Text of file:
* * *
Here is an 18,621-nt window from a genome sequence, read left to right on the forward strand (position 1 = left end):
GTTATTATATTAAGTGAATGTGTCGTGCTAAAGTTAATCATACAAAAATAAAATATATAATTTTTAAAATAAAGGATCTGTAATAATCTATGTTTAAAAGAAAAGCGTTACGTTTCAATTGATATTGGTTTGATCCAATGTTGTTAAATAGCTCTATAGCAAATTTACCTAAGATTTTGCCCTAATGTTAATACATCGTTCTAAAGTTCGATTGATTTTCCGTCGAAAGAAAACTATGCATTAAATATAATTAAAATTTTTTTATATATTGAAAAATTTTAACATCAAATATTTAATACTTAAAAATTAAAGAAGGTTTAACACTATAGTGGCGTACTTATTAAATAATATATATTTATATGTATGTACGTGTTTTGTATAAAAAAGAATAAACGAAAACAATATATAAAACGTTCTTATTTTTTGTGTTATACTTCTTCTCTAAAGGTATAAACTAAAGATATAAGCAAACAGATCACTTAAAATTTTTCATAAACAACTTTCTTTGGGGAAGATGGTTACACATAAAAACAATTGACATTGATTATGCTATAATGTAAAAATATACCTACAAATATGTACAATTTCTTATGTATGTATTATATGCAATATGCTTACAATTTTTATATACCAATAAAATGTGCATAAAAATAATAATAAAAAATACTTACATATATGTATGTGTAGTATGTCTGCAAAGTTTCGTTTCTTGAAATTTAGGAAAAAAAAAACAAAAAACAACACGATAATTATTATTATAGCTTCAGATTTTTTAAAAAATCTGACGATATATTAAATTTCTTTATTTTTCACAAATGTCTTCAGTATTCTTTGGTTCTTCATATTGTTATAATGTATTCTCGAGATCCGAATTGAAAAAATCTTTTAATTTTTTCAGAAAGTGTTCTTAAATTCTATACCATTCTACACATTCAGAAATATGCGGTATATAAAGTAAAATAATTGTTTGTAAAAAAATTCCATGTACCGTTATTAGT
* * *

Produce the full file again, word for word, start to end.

Here is an 18,621-nt window from a genome sequence, read left to right on the forward strand (position 1 = left end):
GTTATTATATTAAGTGAATGTGTCGTGCTAAAGTTAATCATACAAAAATAAAATATATAATTTTTAAAATAAAGGATCTGTAATAATCTATGTTTAAAAGAAAAGCGTTACGTTTCAATTGATATTGGTTTGATCCAATGTTGTTAAATAGCTCTATAGCAAATTTACCTAAGATTTTGCCCTAATGTTAATACATCGTTCTAAAGTTCGATTGATTTTCCGTCGAAAGAAAACTATGCATTAAATATAATTAAAATTTTTTTATATATTGAAAAATTTTAACATCAAATATTTAATACTTAAAAATTAAAGAAGGTTTAACACTATAGTGGCGTACTTATTAAATAATATATATTTATATGTATGTACGTGTTTTGTATAAAAAAGAATAAACGAAAACAATATATAAAACGTTCTTATTTTTTGTGTTATACTTCTTCTCTAAAGGTATAAACTAAAGATATAAGCAAACAGATCACTTAAAATTTTTCATAAACAACTTTCTTTGGGGAAGATGGTTACACATAAAAACAATTGACATTGATTATGCTATAATGTAAAAATATACCTACAAATATGTACAATTTCTTATGTATGTATTATATGCAATATGCTTACAATTTTTATATACCAATAAAATGTGCATAAAAATAATAATAAAAAATACTTACATATATGTATGTGTAGTATGTCTGCAAAGTTTCGTTTCTTGAAATTTAGGAAAAAAAAAACAAAAAACAACACGATAATTATTATTATAGCTTCAGATTTTTTAAAAAATCTGACGATATATTAAATTTCTTTATTTTTCACAAATGTCTTCAGTATTCTTTGGTTCTTCATATTGTTATAATGTATTCTCGAGATCCGAATTGAAAAAATCTTTTAATTTTTTCAGAAAGTGTTCTTAAATTCTATACCATTCTACACATTCAGAAATATGCGGTATATAAAGTAAAATAATTGTTTGTAAAAAAATTCCATGTACCGTTATTAGT